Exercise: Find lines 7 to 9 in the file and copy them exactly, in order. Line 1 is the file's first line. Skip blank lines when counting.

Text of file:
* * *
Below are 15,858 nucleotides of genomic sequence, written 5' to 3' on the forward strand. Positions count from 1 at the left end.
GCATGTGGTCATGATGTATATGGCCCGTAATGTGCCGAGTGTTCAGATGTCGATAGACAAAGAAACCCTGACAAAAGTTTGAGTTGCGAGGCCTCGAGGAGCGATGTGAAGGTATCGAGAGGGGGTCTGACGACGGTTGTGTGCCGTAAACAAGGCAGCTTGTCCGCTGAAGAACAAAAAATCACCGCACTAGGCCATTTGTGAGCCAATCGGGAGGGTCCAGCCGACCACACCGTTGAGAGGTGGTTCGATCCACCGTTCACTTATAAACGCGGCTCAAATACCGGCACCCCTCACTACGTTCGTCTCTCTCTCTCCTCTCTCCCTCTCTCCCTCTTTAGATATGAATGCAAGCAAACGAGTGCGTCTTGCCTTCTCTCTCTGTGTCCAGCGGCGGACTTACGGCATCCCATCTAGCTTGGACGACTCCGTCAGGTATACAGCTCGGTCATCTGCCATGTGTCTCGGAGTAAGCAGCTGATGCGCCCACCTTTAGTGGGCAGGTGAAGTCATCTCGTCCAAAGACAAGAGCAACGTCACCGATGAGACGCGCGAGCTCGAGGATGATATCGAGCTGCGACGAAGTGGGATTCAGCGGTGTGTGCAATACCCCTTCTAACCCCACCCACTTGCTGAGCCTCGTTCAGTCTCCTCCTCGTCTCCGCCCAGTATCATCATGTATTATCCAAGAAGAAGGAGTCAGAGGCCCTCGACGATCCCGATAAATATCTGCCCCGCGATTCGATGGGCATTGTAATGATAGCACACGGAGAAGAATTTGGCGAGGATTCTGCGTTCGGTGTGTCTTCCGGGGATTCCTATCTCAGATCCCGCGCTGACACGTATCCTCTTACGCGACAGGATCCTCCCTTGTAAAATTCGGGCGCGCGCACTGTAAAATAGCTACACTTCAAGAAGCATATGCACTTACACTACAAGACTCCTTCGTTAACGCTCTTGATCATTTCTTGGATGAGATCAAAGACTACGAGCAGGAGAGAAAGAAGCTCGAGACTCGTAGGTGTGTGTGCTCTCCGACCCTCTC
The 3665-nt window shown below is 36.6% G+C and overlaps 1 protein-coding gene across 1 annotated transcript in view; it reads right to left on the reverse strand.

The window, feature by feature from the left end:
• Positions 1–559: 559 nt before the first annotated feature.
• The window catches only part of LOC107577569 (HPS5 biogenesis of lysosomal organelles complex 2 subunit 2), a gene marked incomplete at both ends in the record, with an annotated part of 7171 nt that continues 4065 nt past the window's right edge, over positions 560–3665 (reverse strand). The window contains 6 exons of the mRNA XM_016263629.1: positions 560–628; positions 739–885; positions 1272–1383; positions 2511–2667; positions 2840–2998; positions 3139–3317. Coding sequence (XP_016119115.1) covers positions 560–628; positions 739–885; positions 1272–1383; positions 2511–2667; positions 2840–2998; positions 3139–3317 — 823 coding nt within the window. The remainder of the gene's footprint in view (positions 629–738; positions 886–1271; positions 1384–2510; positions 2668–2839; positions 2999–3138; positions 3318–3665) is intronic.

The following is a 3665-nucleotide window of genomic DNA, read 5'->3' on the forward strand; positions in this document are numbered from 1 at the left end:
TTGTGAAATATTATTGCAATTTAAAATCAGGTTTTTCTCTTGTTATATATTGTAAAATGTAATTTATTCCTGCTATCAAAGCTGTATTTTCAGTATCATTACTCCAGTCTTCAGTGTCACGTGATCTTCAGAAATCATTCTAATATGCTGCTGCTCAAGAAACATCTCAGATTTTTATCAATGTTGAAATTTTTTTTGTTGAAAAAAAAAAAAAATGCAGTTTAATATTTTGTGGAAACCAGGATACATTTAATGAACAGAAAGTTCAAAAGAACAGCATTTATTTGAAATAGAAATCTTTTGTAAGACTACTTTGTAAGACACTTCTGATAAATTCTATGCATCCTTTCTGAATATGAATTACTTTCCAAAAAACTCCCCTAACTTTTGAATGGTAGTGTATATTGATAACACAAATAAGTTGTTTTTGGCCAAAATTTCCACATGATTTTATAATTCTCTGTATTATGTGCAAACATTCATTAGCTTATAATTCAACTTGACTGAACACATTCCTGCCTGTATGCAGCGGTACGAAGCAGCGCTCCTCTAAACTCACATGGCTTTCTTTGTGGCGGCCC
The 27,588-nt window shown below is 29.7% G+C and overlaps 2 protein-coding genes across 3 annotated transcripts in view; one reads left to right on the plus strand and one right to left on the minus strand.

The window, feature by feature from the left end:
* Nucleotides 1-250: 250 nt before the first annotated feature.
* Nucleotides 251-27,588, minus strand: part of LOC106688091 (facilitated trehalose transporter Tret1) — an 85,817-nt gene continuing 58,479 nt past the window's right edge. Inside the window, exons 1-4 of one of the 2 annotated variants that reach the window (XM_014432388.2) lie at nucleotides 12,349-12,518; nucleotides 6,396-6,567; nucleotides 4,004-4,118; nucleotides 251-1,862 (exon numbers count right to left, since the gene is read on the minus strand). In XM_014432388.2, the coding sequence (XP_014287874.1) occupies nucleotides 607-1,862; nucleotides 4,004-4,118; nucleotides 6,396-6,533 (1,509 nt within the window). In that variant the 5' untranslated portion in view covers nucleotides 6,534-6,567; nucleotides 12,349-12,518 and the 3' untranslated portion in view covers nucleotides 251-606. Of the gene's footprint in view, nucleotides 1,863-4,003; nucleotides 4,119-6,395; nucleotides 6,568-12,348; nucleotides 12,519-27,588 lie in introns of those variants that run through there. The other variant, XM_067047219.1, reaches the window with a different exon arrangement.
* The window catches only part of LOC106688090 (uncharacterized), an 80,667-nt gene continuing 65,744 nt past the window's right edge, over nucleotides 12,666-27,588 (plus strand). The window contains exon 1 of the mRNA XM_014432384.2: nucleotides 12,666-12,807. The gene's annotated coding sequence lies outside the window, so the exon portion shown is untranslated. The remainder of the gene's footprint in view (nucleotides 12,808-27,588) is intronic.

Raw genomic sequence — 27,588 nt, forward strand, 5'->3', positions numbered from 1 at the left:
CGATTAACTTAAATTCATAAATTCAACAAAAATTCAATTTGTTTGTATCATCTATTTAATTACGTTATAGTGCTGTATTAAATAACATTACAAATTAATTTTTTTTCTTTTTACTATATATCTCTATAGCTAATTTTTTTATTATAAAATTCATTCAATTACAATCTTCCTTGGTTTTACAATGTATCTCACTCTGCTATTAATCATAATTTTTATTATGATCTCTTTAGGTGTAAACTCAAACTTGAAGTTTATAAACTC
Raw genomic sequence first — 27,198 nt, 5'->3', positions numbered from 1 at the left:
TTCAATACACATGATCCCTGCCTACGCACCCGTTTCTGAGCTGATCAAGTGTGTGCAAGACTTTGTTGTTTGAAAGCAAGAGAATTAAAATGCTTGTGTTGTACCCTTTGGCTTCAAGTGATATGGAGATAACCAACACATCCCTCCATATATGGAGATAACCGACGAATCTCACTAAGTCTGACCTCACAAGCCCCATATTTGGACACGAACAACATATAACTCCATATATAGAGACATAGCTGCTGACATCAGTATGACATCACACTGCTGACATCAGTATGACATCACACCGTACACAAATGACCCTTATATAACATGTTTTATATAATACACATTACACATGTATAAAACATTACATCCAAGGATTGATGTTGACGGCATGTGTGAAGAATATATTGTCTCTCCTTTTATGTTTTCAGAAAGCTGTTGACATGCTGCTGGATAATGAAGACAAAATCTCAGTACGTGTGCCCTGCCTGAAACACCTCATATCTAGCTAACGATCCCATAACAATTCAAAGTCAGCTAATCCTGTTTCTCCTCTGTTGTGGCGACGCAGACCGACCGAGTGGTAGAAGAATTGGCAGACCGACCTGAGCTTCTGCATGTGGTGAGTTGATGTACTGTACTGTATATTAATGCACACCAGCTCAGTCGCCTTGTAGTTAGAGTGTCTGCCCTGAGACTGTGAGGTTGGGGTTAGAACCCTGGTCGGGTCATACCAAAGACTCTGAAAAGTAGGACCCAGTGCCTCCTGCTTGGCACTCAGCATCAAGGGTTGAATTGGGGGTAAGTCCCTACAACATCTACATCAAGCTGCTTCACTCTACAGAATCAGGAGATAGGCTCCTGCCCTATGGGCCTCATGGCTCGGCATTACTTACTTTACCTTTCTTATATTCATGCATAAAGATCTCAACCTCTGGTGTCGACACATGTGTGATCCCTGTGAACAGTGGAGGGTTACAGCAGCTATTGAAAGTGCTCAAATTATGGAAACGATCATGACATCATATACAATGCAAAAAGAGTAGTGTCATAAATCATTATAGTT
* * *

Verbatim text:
The following is a 3665-nucleotide window of genomic DNA, read 5'->3' on the forward strand; positions in this document are numbered from 1 at the left end:
TTGTGAAATATTATTGCAATTTAAAATCAGGTTTTTCTCTTGTTATATATTGTAAAATGTAATTTATTCCTGCTATCAAAGCTGTATTTTCAGTATCATTACTCCAGTCTTCAGTGTCACGTGATCTTCAGAAATCATTCTAATATGCTGCTGCTCAAGAAACATCTCAGATTTTTATCAATGTTGAAATTTTTTTTGTTGAAAAAAAAAAAAAATGCAGTTTAATATTTTGTGGAAACCAGGATACATTTAATGAACAGAAAGTTCAAAAGAACAGCATTTATTTGAAATAGAAATCTTTTGTAAGACTACTTTGTAAGACACTTCTGATAAATTCTATGCATCCTTTCTGAATATGAATTACTTTCCAAAAAACTCCCCTAACTTTTGAATGGTAGTGTATATTGATAACACAAATAAGTTGTTTTTGGCCAAAATTTCCACATGATTTTATAATTCTCTGTATTATGTGCAAACATTCATTAGCTTATAATTCAACTTGACTGAACACATTCCTGCCTGTATGCAGCGGTACGAAGCAGCGCTCCTCTAAACTCACATGGCTTTCTTTGTGGCGGCCC
The 27,588-nt window shown below is 29.7% G+C and overlaps 2 protein-coding genes across 3 annotated transcripts in view; one reads left to right on the plus strand and one right to left on the minus strand.